What’s the style of The Pierre?

The Pierre was built in 1930 by the architectural firm of Schulze and Weaver, well known for their hotel design. Tall and slender, with characteristic setbacks, its silhouette looks very much like the Art Deco. However, on closer examination, this is where its similarity with Art Deco ends. Its base with columns, window arches, and…

The Pierre – pick a story

Elegant and understated, The Pierre hotel bears the name of its original owner, Charles Pierre Casalasco. His story deviates from the expected New York rug-to-riches story into an “haute cuisine”-to-riches one. Except, the story has more than one version. The first one is prosaic. In this version, Charles Pierre Casalesco worked as a busboy in…

NYSE Building—a Roman temple with glass walls

Facing Broad Street at the corner with Wall Street stands a stronghold of American finance — the mighty Stock Exchange. The building looks like a Roman temple adorned with imposing columns and crowned with classical portico. The resemblance is not accidental: financial structures were meant to project stability, security, and strength. By the beginning of…

New York Life — a skyscraper with a golden crown

The 40-story tower crowned by the 6-story shining golden roof in the shape of an octagonal pyramid on the northeast corner of Madison Park belongs to New York Life Insurance Company. The crown was originally covered by cooper-and-gold leaf, which eventually eroded and was replaced with gold-colored tile. The effect is fantastic — the golden…

The tale of two Cathedrals

Even three-fifths complete, St. John the Divine is the largest cathedral in the nation and one of the largest in the world.  Estimating the cathedral’s size is not an easy task: is it the length, height, or volume? Often, people say (correctly!) that Rome’s St. Peter’s is indisputably larger. However. . . St. Peter’s is…

Lions, books, and philanthropy

One of the most significant national treasures, the New York Public Library, was not created by the government but was a product of philanthropy. Hard to imagine, but there was a time when New York City did not have a library. By the second part of the 19th century, New York was emerging as one…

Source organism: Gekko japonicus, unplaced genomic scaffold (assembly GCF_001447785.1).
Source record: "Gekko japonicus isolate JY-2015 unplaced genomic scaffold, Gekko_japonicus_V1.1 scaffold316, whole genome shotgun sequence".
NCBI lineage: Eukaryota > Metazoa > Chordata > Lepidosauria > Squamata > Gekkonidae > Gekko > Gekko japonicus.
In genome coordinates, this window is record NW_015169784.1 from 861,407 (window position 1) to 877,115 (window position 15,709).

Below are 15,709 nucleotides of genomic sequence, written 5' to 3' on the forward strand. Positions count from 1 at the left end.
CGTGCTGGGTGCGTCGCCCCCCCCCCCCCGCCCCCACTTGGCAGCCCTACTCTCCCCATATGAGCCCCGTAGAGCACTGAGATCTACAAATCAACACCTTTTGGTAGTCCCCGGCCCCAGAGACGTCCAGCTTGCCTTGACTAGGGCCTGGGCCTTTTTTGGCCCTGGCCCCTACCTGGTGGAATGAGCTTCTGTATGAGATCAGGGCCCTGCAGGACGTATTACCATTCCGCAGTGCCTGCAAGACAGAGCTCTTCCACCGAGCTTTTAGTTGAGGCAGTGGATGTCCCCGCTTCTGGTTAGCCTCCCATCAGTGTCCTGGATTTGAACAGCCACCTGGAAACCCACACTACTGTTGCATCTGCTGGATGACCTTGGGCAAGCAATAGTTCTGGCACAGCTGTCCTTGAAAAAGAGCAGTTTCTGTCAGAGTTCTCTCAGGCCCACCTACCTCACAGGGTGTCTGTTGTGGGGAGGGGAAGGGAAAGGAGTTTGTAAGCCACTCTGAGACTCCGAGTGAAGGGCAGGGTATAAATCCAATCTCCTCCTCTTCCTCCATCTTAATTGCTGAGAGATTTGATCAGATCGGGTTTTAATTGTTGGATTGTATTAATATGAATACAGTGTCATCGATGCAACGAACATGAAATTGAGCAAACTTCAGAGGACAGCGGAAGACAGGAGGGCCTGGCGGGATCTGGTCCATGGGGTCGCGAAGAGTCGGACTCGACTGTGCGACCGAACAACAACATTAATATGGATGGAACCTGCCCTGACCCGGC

St John the Divine – the Cathedral that was never finished

St. John the Divine, a striking presence of mammoth size and old-world-inspired beauty, was destined for a strange journey. One of the largest in the world, it started in 1892 and still stands unfinished. . . An Episcopalian Cathedral, St. John the Divine, was conceived to outshine the recently built Catholic St Patrick’s on Fifth…

Prometheus – giving mortals “a Means to Mighty Ends”

The Aeschylus quote, carved in the granite wall behind the massive gilded statue of Prometheus in the heart of the Rockefeller Center, says: “Prometheus, Teacher in Every Art, Brought the Fire That Hath Proved to Mortals a Means to Mighty Ends.”  But who was Prometheus? And why is he the focal point of the Rockefeller…

Jefferson Market Library – details that tell a story

Elaborate buildings’ details are often more than mere decorations–they convey meaning and tell a story. One of the most beautiful structures in New York’s architectural landscape is the spectacular Jefferson Market Library. Built a part of a multifunctional complex that included a jail, a market, and a fire tower, it used to house a courthouse….

Frick Collection—the house built to be a museum

The Frick Museum, which houses a remarkable collection of art treasures, was originally build as a private residence of Henry Clay Frick, a Gilded Age industrialist and art collector. Armed with unbridled ambition, Henry Frick formed his own company by the age of 20. Vowing to himself that he would be a millionaire by the…

The Carnegie Mansion—the plainest house in New York?

All Andrew Carnegie wanted for his home was “the most modest, plainest, and most roomy house in New York.” While the 64-room Georgian Revival house succeeded in being roomy, it failed at being plain. The mansion is adorned by a private garden—a rarity in New York city. Andrew Carnegie, the great philanthropic industrialist and one…

St. Paul’s—a Chapel Older than the United States

Built in 1766, St. Paul’s is New York City’s oldest public building in continuous use as well as Manhattan’s oldest surviving church building. After Manhattan fell to the British in 1776, a raging fire set the city ablaze. Nobody knows for certain whether the fire was an accident or an act of arson by retreating…